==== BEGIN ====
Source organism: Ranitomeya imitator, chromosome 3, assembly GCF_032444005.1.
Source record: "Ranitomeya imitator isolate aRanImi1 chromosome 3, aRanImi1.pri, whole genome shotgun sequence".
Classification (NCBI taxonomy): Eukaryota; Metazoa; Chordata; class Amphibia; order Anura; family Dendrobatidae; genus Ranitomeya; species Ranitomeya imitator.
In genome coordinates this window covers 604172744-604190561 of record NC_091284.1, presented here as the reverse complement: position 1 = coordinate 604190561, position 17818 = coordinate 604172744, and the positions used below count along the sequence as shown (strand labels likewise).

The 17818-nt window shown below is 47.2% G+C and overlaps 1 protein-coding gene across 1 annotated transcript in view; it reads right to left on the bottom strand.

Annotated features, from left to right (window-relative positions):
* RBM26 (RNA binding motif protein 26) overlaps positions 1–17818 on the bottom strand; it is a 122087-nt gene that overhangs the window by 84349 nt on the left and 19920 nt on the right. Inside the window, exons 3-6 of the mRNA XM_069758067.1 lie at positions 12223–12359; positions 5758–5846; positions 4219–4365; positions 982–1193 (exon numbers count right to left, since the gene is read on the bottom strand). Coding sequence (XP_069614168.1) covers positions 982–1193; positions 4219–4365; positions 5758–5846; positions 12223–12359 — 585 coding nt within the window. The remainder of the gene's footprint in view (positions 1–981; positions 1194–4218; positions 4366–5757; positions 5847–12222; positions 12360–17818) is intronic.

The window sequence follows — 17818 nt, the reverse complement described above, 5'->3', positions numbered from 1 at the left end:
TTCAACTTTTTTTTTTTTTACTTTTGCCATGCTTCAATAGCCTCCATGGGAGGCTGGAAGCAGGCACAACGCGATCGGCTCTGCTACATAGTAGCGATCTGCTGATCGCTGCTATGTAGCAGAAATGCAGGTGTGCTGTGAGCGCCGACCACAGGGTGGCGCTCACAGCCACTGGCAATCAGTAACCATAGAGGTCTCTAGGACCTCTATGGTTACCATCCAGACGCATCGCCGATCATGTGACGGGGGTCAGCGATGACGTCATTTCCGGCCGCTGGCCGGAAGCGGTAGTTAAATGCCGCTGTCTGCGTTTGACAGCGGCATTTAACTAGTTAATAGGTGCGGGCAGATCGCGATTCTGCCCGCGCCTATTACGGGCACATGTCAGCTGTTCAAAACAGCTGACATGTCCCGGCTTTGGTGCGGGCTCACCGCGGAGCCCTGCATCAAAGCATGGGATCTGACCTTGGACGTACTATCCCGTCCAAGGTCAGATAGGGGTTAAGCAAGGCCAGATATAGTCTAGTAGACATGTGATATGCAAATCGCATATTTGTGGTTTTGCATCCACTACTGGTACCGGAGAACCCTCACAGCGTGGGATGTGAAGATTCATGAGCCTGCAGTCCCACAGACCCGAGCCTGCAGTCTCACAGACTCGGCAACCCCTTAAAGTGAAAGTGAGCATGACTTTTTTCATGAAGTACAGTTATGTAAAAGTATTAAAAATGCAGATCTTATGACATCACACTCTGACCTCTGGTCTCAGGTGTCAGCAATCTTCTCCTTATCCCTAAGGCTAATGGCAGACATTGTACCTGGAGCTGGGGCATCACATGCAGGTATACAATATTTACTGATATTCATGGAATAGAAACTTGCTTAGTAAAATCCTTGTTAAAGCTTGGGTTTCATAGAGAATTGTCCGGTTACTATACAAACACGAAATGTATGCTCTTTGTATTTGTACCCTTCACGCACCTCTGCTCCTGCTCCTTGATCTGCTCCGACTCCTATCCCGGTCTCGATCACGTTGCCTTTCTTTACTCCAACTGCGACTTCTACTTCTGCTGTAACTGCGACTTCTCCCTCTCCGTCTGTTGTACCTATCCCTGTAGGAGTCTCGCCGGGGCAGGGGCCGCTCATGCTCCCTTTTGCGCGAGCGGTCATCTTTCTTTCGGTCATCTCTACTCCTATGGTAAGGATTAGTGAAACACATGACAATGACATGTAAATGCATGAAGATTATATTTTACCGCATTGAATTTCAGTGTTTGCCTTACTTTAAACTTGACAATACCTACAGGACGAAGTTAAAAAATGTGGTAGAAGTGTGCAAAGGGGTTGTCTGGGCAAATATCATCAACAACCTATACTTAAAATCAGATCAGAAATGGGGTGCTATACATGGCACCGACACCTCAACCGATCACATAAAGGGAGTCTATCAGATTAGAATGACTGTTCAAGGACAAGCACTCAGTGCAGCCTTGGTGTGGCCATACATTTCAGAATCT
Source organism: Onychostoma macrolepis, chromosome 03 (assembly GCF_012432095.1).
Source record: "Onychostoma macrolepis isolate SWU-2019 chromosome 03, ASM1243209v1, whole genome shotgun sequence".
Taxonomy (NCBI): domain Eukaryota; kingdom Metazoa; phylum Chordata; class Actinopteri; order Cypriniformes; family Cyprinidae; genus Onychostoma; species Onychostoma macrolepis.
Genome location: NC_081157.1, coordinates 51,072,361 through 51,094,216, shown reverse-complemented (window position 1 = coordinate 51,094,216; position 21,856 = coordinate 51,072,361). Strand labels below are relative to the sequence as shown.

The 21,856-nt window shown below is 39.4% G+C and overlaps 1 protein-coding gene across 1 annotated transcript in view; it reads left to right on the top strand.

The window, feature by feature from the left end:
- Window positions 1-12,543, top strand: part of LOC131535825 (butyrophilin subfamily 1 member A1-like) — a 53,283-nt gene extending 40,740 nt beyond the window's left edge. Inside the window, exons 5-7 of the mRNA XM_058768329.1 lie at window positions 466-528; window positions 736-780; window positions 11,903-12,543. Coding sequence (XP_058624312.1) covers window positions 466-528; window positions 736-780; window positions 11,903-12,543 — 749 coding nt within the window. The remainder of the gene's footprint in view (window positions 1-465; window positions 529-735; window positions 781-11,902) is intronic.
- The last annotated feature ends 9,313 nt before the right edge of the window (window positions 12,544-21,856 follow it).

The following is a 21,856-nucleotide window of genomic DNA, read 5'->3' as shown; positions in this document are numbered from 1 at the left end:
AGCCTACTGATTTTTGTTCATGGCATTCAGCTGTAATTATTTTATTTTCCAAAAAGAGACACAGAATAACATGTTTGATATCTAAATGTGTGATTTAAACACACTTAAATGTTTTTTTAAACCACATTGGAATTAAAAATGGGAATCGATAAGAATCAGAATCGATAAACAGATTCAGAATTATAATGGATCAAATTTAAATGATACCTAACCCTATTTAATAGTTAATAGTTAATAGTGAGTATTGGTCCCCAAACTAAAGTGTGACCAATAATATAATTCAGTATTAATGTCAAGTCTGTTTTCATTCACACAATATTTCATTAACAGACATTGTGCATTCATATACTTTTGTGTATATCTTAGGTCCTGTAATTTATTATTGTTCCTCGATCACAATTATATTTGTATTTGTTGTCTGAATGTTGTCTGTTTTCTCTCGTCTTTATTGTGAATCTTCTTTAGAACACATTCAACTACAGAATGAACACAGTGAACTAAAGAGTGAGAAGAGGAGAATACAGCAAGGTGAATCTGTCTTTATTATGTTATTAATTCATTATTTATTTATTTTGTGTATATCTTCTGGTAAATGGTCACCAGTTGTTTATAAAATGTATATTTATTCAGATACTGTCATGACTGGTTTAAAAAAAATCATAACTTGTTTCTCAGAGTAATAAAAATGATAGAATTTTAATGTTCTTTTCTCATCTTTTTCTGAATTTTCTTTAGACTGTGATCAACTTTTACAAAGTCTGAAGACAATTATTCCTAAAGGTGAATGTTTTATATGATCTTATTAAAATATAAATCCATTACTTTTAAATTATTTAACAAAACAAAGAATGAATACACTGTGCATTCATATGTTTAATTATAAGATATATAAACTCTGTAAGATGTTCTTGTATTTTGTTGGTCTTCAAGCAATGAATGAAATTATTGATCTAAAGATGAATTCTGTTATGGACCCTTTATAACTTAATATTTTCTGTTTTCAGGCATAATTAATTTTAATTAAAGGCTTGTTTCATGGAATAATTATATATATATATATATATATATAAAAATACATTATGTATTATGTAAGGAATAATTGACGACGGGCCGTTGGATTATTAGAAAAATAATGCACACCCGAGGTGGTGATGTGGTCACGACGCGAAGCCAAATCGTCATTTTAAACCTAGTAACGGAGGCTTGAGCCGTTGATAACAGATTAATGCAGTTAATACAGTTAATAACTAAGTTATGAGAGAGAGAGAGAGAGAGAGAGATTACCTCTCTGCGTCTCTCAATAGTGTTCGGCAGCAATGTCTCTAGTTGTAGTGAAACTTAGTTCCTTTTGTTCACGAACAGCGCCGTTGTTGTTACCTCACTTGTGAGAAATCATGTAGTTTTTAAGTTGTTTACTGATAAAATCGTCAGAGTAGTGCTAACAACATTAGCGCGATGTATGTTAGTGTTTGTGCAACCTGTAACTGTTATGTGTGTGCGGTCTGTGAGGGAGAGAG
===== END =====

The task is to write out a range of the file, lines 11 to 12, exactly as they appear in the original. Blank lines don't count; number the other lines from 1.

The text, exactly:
Source record: "Onychostoma macrolepis isolate SWU-2019 chromosome 03, ASM1243209v1, whole genome shotgun sequence".
Taxonomy (NCBI): domain Eukaryota; kingdom Metazoa; phylum Chordata; class Actinopteri; order Cypriniformes; family Cyprinidae; genus Onychostoma; species Onychostoma macrolepis.